February 14, 2001

Aaron: Good evening and my love to all of you. I am Aaron. Love is the subject tonight, no surprise. Love is such a simple word. It has so many meanings. In Sanskrit there are over twenty words to define different aspects of love. Even in French and Spanish there are different words. English gives us only ?love," so we need to begin by understanding what we mean by love.

What are the different modes in which love presents itself? We think of the love of two beings for one another, a romantic love. We think of deep friendship, platonic love. Love of a parent for a child. And we also must consider that which we call unconditional love. I think these first forms of love are all training for unconditional love. They're very valuable to you, although they do have some fear-base or grasping to them.

The love of lovers for one another can be very pure and reach the level of unconditional love, but usually there is a condition to it of seeking to find one's completion in one's lover. Romantically you are attracted to people who bring out in you that which you aspire to have brought out, or sometimes to people who bring out the worst in you. At some level you want to bring that worst out. We're not going to go into the why of it. That certainly is a distortion of love. But let's focus on the lover who brings out the best in you, brings out your generosity, your kindness, your intellect, your playfulness and also perhaps has characteristics that you wish you had.

There is always some balance of unconditional presence and grasping. When the unconditional presence is predominant, we can appreciate the object of our love without the fear, ?What will happen if I lose this person?" Then there is deep joy. But sometimes there's enormous fear. I do not see this fear as sign that love is not there, only, this fear is a distortion of love. So here's a first glimpse of fear as a distortion of love. Notice I'm not saying that fear is dual with love and only one can exist at the same time, but that fear is a distortion of love.

In platonic love, the love of one friend for another, it's the same thing. There are things that you admire about your friends and perhaps also things you don't particularly like about your friends. But when the heart is open, there's an acceptance of that person just as they are. You're able to regard with compassion those qualities that are less than ideal, make space for them, acknowledge them to your friend when it's appropriate but not make a big deal over them because there is no big deal. Who is perfect? And you deeply appreciate that which is beautiful in your friend. Here we approach unconditional love.

With the distortion of fear, when our friend enacts some kind of unfavorable characteristic, we feel squeamish as if that characteristic will reflect on us. One may feel, ?What will people think of me because she is that way?" In the same vein, if our friend displays a favorable characteristic, we want to get close to them so people will think we must also have this characteristic if our friend is with us. Here we're using friendship, or misusing it. Again, the distortion of fear.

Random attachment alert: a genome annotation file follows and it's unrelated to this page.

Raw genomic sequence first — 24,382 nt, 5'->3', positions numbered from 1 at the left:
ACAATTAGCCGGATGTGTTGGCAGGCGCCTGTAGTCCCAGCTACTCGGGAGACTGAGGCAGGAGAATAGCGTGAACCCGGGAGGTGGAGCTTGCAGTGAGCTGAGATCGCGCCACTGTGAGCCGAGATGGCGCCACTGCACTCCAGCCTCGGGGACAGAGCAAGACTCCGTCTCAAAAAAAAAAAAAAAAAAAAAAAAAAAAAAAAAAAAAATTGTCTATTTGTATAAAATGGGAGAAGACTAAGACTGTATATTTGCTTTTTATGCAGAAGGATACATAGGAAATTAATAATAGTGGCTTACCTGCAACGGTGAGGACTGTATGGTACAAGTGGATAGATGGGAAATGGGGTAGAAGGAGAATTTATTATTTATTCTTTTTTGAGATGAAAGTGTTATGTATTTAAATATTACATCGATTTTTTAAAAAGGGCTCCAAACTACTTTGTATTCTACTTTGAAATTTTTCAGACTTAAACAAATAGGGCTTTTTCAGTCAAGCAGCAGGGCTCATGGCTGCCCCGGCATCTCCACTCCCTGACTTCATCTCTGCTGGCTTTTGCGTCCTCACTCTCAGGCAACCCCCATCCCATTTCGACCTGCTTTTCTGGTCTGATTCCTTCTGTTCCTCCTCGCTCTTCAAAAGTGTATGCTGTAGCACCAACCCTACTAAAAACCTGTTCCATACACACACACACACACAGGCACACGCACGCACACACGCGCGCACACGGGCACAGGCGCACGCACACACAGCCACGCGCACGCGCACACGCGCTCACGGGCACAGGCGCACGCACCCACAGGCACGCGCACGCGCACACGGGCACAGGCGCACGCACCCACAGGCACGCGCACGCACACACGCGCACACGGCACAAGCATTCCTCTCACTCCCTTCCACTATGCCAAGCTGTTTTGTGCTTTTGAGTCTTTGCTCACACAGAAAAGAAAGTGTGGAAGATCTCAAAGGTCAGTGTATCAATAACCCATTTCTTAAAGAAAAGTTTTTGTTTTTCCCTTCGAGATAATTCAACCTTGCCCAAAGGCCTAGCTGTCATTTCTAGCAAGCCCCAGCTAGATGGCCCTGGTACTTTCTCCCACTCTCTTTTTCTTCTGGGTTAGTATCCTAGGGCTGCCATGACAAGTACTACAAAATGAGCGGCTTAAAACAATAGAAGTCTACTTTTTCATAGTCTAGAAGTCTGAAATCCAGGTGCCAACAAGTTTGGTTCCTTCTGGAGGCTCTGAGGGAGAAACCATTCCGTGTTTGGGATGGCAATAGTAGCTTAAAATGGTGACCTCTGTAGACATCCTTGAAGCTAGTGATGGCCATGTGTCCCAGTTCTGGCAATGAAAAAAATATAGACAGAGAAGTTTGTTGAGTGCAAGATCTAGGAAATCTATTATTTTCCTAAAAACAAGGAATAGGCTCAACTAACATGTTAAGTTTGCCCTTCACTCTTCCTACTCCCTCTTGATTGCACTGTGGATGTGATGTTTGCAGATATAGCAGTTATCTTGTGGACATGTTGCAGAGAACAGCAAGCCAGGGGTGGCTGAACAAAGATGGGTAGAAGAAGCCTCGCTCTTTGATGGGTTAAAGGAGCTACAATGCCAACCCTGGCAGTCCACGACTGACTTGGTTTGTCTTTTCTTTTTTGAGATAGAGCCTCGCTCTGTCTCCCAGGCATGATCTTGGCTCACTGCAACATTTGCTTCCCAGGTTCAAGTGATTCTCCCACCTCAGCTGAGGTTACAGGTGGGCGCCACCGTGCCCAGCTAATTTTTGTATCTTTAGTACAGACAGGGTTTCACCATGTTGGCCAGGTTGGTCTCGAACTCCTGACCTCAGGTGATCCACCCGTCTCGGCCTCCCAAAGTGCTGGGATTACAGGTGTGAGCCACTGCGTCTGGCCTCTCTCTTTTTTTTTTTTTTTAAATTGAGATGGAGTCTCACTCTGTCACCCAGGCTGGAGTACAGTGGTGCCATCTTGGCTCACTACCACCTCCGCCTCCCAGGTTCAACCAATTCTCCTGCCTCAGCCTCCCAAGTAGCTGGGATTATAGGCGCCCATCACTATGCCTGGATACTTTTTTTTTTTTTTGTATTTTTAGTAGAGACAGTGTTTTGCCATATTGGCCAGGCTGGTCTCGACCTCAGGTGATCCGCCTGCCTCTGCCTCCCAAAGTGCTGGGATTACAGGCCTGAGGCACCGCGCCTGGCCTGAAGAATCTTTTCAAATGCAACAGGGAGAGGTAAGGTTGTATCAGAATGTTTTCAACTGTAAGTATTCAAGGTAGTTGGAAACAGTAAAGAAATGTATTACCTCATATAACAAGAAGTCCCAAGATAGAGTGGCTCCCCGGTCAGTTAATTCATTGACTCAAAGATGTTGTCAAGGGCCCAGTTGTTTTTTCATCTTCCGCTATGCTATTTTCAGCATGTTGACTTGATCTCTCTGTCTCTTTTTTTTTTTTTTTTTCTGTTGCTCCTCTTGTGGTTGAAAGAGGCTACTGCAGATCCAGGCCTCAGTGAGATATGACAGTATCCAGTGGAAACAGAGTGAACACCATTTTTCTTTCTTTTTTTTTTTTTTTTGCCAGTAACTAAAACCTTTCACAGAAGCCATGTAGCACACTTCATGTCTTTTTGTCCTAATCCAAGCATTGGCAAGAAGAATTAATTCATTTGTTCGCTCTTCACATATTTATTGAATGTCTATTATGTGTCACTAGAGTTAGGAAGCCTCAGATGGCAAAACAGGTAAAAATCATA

The love of a parent for a child. Very much the same. In the purest sense, the parent simply finds great joy in the life and energy and vitality of the child. When there is distortion, the parent clings to the child, afraid that the child will be hurt or lost. The parent overcorrects the child. Indeed, truly, the parent is correcting him or herself as exhibited through the child because our children do mimic us and we see all our little imperfections in them.

Love is openhearted. Love sees the imperfections in the child, the friend, the beloved, and has no fear. When fear appears, it does not negate friendship, does not negate love, but distorts it so that it becomes conditional. In the human form, unconditional love is very rare. Possible but rare. The distortions are not bad. They may be painful. What is important is that you use those distortions as a learning experience.

When as lover or friend or parent your heart closes to the other through judgment and fear, it is simply a sign that you do the same thing to yourself. When your heart no longer closes to yourself, it will no longer close to your loved ones. So often when the heart closes, so much judgment arises, and then anger at the other and at the self. Here again is the opportunity for compassion. This is what you have come into the incarnation to practice. You did not come to be perfect, you came to learn more wisdom, compassion and love, and it is possible to do that. If these distortions never arose, you would lose the opportunity for practice. That doesn't mean we encourage the distortions; only, we do not fear the distortions. We acknowledge them. They become our teachers.